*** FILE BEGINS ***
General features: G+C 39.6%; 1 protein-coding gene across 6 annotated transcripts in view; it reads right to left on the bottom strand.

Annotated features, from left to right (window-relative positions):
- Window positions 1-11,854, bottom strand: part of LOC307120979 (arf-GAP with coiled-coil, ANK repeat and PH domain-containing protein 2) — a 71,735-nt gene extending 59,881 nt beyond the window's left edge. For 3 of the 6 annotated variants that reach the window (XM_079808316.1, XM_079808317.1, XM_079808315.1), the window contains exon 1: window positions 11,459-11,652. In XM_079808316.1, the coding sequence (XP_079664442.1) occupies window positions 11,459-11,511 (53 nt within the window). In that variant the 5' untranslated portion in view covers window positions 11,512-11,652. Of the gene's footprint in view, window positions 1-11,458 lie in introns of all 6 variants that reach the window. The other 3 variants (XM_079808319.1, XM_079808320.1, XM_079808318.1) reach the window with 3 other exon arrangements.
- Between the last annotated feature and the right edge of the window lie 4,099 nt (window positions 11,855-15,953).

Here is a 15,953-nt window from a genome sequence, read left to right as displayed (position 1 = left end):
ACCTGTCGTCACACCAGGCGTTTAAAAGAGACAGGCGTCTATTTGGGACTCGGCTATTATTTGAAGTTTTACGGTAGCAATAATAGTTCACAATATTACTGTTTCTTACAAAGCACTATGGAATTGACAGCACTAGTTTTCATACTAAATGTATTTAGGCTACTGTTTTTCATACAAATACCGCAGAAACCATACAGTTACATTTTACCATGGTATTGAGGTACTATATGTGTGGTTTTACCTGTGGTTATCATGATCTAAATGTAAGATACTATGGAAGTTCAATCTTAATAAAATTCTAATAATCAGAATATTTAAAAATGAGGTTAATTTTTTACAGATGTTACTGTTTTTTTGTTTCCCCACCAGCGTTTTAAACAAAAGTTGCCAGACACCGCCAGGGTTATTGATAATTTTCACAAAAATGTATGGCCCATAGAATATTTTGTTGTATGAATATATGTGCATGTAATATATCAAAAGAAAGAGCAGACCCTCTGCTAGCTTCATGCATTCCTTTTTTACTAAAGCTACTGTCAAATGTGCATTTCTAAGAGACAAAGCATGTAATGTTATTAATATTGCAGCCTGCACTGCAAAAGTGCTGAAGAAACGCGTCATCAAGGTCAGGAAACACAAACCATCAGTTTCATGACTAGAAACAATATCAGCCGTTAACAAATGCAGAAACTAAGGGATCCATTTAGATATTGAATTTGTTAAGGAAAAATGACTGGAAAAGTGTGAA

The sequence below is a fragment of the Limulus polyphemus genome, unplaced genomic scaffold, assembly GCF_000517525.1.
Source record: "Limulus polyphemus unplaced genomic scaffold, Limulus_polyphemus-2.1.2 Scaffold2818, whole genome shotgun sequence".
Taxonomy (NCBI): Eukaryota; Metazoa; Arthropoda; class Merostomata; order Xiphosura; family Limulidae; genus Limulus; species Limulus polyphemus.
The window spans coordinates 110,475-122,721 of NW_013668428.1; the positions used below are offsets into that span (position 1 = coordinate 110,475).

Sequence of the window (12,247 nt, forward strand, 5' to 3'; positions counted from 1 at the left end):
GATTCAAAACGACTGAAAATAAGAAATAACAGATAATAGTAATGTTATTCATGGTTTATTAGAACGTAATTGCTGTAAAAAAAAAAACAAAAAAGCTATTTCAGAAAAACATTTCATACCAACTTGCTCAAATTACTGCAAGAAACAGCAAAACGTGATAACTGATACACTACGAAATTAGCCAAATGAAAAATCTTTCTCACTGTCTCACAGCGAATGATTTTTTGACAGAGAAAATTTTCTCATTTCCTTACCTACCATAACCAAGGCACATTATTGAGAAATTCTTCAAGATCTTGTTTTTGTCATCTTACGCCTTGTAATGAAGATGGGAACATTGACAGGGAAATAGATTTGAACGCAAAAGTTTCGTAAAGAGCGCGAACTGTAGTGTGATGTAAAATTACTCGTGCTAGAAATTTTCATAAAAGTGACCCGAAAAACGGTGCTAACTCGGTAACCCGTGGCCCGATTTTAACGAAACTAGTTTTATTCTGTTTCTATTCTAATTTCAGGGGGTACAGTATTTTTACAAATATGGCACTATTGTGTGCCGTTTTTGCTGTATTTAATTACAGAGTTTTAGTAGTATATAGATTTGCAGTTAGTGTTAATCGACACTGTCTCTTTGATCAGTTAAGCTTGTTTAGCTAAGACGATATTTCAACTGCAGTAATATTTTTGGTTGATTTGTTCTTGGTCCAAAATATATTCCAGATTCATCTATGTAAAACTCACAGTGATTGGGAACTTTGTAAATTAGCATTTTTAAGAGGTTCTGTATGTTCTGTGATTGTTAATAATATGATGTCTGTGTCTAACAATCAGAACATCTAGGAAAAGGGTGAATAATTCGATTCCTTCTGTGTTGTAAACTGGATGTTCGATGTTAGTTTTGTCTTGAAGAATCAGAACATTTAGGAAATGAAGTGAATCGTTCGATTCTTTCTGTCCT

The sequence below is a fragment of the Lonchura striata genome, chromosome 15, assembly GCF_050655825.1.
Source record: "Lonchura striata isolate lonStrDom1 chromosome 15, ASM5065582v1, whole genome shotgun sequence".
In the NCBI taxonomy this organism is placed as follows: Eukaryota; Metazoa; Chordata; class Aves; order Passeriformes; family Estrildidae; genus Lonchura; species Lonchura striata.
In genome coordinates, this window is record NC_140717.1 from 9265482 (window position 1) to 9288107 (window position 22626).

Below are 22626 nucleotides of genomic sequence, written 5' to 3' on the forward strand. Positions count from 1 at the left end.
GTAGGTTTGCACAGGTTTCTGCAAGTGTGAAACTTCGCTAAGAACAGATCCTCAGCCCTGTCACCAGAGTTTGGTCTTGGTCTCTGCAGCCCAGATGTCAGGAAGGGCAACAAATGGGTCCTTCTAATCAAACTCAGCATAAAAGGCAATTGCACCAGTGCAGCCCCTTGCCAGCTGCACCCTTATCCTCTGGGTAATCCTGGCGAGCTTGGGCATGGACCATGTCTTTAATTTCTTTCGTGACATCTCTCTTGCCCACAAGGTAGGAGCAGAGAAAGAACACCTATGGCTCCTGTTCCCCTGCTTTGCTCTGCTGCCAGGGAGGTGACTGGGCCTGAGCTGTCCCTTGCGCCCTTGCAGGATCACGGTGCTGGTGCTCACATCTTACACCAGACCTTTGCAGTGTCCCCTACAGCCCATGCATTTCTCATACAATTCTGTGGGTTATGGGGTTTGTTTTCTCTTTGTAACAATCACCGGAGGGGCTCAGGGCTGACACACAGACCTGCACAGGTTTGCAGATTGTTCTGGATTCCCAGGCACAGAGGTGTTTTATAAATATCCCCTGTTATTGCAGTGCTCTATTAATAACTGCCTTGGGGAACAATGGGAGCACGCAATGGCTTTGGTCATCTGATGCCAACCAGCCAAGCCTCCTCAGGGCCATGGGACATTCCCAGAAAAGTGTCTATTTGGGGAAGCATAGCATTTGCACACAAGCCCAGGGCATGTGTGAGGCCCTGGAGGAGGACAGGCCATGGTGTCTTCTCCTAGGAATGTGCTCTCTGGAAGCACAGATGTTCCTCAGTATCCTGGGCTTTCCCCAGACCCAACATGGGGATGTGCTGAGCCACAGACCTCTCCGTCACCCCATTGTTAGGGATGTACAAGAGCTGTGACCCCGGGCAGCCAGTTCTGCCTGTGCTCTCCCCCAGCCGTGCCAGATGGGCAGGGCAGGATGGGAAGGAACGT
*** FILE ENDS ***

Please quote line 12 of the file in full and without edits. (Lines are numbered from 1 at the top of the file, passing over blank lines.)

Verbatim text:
GATTCAAAACGACTGAAAATAAGAAATAACAGATAATAGTAATGTTATTCATGGTTTATTAGAACGTAATTGCTGTAAAAAAAAAAACAAAAAAGCTATTTCAGAAAAACATTTCATACCAACTTGCTCAAATTACTGCAAGAAACAGCAAAACGTGATAACTGATACACTACGAAATTAGCCAAATGAAAAATCTTTCTCACTGTCTCACAGCGAATGATTTTTTGACAGAGAAAATTTTCTCATTTCCTTACCTACCATAACCAAGGCACATTATTGAGAAATTCTTCAAGATCTTGTTTTTGTCATCTTACGCCTTGTAATGAAGATGGGAACATTGACAGGGAAATAGATTTGAACGCAAAAGTTTCGTAAAGAGCGCGAACTGTAGTGTGATGTAAAATTACTCGTGCTAGAAATTTTCATAAAAGTGACCCGAAAAACGGTGCTAACTCGGTAACCCGTGGCCCGATTTTAACGAAACTAGTTTTATTCTGTTTCTATTCTAATTTCAGGGGGTACAGTATTTTTACAAATATGGCACTATTGTGTGCCGTTTTTGCTGTATTTAATTACAGAGTTTTAGTAGTATATAGATTTGCAGTTAGTGTTAATCGACACTGTCTCTTTGATCAGTTAAGCTTGTTTAGCTAAGACGATATTTCAACTGCAGTAATATTTTTGGTTGATTTGTTCTTGGTCCAAAATATATTCCAGATTCATCTATGTAAAACTCACAGTGATTGGGAACTTTGTAAATTAGCATTTTTAAGAGGTTCTGTATGTTCTGTGATTGTTAATAATATGATGTCTGTGTCTAACAATCAGAACATCTAGGAAAAGGGTGAATAATTCGATTCCTTCTGTGTTGTAAACTGGATGTTCGATGTTAGTTTTGTCTTGAAGAATCAGAACATTTAGGAAATGAAGTGAATCGTTCGATTCTTTCTGTCCT